Robin Hood Men in Tights

  • Title:  Robin Hood Men in Tights
  • Director:  Mel Brooks
  • Date:  1993
  • Studio:  Columbia / Tri-Star
  • Genre:  Comedy
  • Cast:  Cary Elwes, Richard Lewis, Amy Yasbeck, Tracey Ullman, Megan Cavanagh
  • Cameo Cast:  Patrick Stewart, Dom DeLuise, Dick Van Patten, Mel Brooks
  • Format:  Color, Widescreen
  • DVD Format:  R2, PAL

“Let me introduce you to my best friend, Will Scarlett.” — Little John
“Scarlett is my middle name. My full name is Will Scarlett o’Hara. … We’re from Georgia.” — Will

“And why should the people listen to you?” — Prince John
“Because, unlike some Robin Hoods, I can speak with an English accent.”  — Robin

“We’re men, we’re men in tights. Tight, tights!
Always on guard, defending the people’s rights.
When you’re in a fix, just call for the men in tights.”  — “Men in Tights”, song and dance number (Cast)

Robin Hood:  Men in Tights came out as a parody of Kevin Costner’s Robin Hood:  Prince of Thieves, but actually also parodies the classic 1938 Adventures of Robin Hood starring Errol Flynn. There are also some references to the ITV series, Robin of  Sherwood (aka Robin Hood – the one starring Michael Praed and Jason Connery). But with a new Robin Hood film in theaters (Starring Russell Crowe, and directed by Ridley Scott) and a new Robin Hood TV series (starring Jonas Armstrong and Richard Armitage) – this parody actually almost seems to work better now than when it was originally released. Some references no longer really work, but Cary Elwes is the perfect Robin Hood.

In this version of the tale, Robin is captured in the Holy Land during the Crusades, and thrown in a dungeon. There he meets Asneeze, who help him get free. The two led a revolt freeing all the prisoners. Thankful to be freed, Robin promises to look up and help Asneeze’s son, Achoo, when he arrives in England. In England, Robin finds his family’s castle being repossessed and the local villages being burned. He vows to rescue England from tyranny. Soon he’s put together a merry band:  Achoo, Blinkin (Robin’s family’s blind servent), Little John, and Will Scarlett. In a parody of Flynn’s Robin Hood, Elwes’ Robin brings a wild boar (rather than deer) to Prince John’s feast. He sees Marion, and they fall for each other. After a fight with Prince John’s men, Robin, rescued by his men, returns to the forest and begins training the villagers. Also, in a scene straight from The Adventures of Robin Hood, John decides to lure Robin into a trap with an archery contest. As in the Flynn film, Robin arrives at the archery contest, dressed as an old man. But it is John’s archer who splits Robin’s arrow. Shocked, Robin checks the script to see — and discovers he gets another shot. He uses a patriot target-seeking arrow, and blows up the another arrow. Robin is captured and John threatens to hang Robin, if Marion doesn’t marry him. She’s about to do it, when Achoo saves the day, shooting Robin loose from the hangman’s noose. King Richard (Patrick Stewart) arrives and knights Robin. Robin and Marion are “quickly married” by Rabbi Tuckman (Mel Brooks), and start their new life. Robin appoints Achoo the new sheriff of Rottingham. At first the villagers protest, “A black sheriff?” But Achoo responds, “Why not – it worked in Blazing Saddles,” — why do I get the feeling Brooks was waiting the entire film to use that line?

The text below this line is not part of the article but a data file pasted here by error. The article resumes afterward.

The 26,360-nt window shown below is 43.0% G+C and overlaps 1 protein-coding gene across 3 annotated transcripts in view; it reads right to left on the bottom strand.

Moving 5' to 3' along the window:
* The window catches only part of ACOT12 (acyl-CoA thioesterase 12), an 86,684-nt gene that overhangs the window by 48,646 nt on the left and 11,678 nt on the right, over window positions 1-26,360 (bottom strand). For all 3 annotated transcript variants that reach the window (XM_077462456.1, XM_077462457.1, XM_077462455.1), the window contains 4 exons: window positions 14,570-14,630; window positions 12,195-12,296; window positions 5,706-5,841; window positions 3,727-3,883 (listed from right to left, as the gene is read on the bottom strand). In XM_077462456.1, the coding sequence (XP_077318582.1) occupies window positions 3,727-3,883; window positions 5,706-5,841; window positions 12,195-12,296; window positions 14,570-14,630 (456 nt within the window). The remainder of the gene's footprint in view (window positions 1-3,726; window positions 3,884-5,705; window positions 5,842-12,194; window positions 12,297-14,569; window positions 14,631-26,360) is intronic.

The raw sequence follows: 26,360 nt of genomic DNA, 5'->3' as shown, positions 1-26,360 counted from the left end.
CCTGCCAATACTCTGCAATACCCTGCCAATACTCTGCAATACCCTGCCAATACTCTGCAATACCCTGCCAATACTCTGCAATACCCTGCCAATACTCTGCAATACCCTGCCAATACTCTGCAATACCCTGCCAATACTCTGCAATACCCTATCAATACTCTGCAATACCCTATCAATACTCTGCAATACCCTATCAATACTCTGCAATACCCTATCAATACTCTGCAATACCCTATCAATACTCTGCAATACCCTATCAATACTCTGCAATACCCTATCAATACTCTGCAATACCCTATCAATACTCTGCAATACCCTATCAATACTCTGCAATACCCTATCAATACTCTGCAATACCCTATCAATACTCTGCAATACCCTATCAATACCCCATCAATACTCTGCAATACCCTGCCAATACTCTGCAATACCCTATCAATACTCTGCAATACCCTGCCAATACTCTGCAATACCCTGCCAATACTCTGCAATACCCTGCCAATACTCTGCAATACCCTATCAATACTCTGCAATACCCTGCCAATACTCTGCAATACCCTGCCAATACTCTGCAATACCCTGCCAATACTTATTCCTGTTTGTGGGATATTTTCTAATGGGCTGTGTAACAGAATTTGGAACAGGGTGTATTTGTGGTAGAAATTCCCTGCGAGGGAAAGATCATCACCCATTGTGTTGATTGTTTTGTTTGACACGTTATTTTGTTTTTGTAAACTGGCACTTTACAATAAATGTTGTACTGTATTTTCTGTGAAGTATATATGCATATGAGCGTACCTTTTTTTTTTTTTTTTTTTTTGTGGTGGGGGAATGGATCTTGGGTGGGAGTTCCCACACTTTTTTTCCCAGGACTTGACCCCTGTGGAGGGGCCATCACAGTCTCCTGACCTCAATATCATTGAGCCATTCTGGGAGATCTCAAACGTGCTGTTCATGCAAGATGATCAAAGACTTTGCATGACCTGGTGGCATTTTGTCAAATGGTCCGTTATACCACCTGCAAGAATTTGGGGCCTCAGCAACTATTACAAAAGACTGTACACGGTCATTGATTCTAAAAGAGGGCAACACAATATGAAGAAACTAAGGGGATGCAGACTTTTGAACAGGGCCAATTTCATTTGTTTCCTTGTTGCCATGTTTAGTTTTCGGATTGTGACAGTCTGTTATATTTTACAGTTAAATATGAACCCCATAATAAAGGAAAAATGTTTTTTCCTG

Elwes has a pencil mustache, like Flynn’s from The Adventures of  Robin Hood, and the costumes are also vintage the 1938 movie. Several scenes from the 1938 film are also parodied, notably Robin bringing the deer/boar into the Prince’s feast, and the archery contest scene. Also, Robin has a habit of starting long speeches – which quickly bore his audience. In one, he starts, sounding like Flynn, and ends, sounding like Churchill.

From Robin of  Sherwood – we get the opening sequence of the flaming arrows being shot from English longbows (in silhouette). Also, the character of Achoo, seems to be drawn from Nazzar, though he’s a lot more chatty.

But, Robin’s jibe that, “at least I can speak with an English accent,” is aimed straight at Kevin Cosner – who’s really awful accent (and inability to do one) was a major problem in Prince of Thieves. Unfortunately, though Elwes does an English accent perfectly — most of the rest of the cast is American and sounds it. The worst is Richard Lewis, who just does a bad job as Prince John.  (What is it with Prince John, anyway?  Nobody seems to get him right!  I swear, Doctor Who had the best Prince John I’ve seen in the story “The King’s Demons”).  But yeah, Robin Hood should definitely not sound like he comes from Iowa, and that was the trouble with Cosner’s film.

However, though funny in parts, and filled with some excellent honest-to-goodness sword-fighting scenes, this isn’t the classic Mel Brooks of The Producers, Blazing Saddles, or Young Frankenstein. I did like that it drew on all the Robin Hoods to date, and, again, with two new Robin Hoods out there, it’s worth watching again, but overall a bit disappointing for Mel Brooks.

There is a lot of excellent music in the film — the Robin Hood Rap is fun, the title number of We’re Men, We’re Men in Tights, is hilarious, and even Marion’s Theme is quite sweet.

Yes, I do have an R2 version of  this film. I couldn’t find an US/ R1 / NTSC version anywhere when I bought it. However, you can now find the film as part of the boxed set of Brooks’ films.

Recommendation:  It’s OK, but not stellar.
Rating:  3 out of 5 Stars
Next Film:  Roman Holiday

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